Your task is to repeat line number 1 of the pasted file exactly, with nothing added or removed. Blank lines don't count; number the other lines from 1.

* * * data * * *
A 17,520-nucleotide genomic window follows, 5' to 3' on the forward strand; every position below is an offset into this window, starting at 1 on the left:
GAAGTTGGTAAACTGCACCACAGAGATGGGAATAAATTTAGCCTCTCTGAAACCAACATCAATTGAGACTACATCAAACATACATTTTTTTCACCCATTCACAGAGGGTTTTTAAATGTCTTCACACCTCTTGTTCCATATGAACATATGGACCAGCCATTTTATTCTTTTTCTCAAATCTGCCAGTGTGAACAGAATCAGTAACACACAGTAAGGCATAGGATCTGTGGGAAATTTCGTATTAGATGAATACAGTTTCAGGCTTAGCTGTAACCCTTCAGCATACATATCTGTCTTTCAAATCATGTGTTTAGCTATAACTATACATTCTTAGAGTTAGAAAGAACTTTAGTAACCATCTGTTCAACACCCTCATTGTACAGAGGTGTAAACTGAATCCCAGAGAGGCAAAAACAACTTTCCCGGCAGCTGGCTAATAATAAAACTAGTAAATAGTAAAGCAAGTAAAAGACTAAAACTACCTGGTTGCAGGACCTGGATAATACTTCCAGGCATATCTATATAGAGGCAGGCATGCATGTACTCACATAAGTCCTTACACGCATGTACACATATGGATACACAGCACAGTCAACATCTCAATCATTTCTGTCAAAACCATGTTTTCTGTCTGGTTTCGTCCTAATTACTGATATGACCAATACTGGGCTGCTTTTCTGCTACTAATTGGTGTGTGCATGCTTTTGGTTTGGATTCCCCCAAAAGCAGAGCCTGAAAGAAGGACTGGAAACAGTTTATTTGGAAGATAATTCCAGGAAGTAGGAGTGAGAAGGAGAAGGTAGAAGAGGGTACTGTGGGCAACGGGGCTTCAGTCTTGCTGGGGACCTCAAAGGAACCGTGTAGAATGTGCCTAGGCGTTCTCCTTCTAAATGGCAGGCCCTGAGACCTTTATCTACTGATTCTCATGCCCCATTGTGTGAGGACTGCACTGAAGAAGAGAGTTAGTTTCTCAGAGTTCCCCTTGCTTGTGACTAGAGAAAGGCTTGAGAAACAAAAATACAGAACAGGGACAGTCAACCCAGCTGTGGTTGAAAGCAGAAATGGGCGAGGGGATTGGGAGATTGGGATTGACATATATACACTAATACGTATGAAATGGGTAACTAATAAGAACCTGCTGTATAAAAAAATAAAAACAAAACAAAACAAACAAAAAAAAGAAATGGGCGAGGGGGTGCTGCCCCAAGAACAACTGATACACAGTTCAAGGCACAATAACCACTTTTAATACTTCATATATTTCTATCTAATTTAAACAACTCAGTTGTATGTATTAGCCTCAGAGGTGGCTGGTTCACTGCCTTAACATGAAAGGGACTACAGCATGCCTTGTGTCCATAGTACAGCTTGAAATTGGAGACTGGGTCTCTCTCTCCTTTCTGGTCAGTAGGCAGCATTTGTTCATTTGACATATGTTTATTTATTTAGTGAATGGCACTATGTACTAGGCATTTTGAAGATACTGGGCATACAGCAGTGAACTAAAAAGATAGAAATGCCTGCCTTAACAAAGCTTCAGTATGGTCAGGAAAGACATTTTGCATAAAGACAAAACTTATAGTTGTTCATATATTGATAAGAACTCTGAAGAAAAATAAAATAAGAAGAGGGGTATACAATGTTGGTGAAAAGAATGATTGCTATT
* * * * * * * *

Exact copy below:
A 17,520-nucleotide genomic window follows, 5' to 3' on the forward strand; every position below is an offset into this window, starting at 1 on the left: